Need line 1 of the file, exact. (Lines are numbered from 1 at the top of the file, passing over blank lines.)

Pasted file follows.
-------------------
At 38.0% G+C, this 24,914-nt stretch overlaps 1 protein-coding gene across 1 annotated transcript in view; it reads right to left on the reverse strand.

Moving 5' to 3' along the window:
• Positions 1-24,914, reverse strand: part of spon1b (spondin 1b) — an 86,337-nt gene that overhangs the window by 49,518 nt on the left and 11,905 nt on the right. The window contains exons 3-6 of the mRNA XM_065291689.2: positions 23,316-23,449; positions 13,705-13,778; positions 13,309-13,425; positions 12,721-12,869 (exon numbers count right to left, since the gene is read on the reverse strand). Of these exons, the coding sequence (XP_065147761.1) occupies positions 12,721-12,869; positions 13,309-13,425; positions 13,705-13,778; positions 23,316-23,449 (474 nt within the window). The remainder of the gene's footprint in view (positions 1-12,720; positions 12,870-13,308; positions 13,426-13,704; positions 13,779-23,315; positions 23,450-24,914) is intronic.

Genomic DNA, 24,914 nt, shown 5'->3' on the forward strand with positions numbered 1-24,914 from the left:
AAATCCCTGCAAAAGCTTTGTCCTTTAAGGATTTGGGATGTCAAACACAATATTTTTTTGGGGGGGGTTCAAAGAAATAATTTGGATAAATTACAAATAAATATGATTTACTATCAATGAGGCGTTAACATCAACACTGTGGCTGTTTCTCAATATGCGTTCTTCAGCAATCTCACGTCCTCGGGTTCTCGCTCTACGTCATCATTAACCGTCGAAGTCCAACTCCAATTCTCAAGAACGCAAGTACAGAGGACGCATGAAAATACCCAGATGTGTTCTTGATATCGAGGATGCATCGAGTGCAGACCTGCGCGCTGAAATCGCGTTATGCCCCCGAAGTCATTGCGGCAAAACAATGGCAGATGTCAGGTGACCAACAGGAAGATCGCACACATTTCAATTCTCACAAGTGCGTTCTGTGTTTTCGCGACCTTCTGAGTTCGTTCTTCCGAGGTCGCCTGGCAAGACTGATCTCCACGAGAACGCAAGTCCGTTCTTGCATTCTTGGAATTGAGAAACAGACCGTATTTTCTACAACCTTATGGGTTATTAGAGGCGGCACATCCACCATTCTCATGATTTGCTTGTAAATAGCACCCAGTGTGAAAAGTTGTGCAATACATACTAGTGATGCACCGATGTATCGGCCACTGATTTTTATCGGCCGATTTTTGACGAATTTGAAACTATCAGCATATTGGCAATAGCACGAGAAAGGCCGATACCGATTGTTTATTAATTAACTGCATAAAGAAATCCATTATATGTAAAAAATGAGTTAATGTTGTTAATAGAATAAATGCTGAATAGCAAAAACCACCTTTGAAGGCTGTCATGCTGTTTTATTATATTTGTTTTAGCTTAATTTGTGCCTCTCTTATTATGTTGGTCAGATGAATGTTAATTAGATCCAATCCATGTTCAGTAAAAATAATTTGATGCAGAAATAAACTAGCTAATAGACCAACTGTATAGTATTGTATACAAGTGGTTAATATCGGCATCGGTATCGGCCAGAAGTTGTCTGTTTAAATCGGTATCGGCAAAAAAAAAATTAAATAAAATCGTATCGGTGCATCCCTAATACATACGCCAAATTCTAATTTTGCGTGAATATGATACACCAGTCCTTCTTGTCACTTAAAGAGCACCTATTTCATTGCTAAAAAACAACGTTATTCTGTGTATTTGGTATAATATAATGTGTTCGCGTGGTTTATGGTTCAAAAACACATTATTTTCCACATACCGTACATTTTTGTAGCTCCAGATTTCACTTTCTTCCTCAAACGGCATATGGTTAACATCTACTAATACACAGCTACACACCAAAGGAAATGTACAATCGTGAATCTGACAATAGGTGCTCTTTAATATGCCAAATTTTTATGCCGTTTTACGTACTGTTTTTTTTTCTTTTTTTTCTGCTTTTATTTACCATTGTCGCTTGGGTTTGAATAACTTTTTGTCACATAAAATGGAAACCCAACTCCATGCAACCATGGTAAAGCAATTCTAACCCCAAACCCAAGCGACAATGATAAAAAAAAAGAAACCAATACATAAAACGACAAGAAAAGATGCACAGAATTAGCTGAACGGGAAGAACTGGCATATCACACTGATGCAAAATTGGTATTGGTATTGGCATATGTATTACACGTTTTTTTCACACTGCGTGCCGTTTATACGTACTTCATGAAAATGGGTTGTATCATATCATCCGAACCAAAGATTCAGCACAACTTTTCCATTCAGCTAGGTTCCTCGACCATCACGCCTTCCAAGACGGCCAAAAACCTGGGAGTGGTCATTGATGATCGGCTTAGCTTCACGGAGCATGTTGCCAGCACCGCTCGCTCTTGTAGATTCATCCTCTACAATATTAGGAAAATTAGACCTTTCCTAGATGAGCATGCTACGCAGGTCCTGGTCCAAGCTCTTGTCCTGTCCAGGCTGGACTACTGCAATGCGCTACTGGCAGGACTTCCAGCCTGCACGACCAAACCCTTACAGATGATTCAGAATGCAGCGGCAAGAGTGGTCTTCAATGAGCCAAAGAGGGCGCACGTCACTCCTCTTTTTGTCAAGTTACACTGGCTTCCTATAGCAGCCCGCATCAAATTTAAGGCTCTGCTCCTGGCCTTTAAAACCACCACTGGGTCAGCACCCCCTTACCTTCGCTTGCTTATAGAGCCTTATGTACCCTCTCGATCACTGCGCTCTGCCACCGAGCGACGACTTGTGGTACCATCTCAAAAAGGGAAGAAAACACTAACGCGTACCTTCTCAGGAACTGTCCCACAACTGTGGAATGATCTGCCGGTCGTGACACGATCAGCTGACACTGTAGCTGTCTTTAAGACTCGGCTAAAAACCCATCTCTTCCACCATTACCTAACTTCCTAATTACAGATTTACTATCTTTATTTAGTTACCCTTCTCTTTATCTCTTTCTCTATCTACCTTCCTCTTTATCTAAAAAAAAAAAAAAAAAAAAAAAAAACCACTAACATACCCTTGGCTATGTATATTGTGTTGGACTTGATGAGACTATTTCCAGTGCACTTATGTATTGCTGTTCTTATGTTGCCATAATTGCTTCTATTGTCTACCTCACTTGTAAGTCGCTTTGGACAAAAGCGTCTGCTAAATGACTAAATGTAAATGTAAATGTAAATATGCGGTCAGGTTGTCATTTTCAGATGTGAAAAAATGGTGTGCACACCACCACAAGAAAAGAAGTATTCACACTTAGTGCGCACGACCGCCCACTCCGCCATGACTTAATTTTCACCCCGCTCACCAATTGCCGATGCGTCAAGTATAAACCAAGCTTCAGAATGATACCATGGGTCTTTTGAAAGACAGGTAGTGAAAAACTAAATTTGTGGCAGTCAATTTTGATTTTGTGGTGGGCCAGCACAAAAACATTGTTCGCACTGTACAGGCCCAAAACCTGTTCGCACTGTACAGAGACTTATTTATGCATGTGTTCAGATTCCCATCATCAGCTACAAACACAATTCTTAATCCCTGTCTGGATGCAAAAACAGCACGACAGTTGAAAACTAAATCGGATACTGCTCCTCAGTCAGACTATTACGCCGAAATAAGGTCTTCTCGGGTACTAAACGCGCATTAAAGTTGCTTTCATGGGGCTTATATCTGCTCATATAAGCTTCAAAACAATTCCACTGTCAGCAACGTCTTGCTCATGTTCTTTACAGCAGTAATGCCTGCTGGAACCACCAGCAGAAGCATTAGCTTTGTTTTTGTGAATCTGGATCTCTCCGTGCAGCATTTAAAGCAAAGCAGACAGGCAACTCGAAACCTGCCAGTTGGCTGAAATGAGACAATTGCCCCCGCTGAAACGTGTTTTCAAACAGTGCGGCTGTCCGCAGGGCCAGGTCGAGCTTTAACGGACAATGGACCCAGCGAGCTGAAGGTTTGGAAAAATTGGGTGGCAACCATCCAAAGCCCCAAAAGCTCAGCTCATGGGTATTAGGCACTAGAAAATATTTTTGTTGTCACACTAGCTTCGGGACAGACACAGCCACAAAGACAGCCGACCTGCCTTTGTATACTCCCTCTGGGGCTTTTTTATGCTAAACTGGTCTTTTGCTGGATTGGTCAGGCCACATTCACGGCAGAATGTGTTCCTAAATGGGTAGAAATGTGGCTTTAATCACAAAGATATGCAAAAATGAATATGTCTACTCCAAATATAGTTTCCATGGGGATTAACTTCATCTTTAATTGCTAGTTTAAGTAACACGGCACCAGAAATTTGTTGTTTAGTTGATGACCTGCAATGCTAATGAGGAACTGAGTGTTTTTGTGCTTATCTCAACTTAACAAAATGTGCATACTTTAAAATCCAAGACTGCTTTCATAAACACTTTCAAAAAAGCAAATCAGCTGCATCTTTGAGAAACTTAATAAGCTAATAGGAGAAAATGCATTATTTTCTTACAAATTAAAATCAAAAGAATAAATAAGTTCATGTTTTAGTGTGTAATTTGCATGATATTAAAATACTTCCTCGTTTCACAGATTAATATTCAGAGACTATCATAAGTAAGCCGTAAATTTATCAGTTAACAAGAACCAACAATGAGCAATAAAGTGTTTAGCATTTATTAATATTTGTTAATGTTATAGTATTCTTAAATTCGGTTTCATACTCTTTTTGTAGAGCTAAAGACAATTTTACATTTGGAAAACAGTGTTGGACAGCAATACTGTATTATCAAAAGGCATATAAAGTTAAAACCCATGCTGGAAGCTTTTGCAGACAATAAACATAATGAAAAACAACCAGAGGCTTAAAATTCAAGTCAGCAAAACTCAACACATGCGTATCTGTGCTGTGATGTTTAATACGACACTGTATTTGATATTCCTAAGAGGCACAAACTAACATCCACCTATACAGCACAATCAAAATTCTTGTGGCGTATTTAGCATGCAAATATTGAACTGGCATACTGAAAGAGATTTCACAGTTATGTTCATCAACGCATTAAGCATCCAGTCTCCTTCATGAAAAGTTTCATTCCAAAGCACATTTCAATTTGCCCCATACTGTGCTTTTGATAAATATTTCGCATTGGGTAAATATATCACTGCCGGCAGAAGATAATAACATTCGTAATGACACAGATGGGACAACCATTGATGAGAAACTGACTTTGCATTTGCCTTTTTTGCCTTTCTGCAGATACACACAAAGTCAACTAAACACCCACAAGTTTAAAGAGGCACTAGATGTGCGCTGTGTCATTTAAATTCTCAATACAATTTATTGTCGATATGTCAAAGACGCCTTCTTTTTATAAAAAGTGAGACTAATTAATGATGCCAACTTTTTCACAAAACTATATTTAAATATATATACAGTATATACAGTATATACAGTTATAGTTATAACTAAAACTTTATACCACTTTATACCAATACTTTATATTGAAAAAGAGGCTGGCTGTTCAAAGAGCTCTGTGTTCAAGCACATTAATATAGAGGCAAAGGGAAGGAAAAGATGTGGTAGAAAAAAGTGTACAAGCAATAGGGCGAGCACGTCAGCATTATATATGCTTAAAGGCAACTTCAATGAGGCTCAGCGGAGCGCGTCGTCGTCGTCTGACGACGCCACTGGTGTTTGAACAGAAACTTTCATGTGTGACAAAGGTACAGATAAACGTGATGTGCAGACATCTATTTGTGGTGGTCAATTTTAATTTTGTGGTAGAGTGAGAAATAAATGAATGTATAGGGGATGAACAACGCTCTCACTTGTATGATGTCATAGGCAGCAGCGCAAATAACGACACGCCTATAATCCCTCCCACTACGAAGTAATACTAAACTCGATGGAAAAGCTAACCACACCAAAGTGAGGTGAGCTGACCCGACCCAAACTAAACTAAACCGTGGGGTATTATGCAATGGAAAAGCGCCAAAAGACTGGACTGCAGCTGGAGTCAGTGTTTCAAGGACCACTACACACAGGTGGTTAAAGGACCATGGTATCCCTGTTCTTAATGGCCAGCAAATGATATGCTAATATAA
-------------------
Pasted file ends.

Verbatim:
At 38.0% G+C, this 24,914-nt stretch overlaps 1 protein-coding gene across 1 annotated transcript in view; it reads right to left on the reverse strand.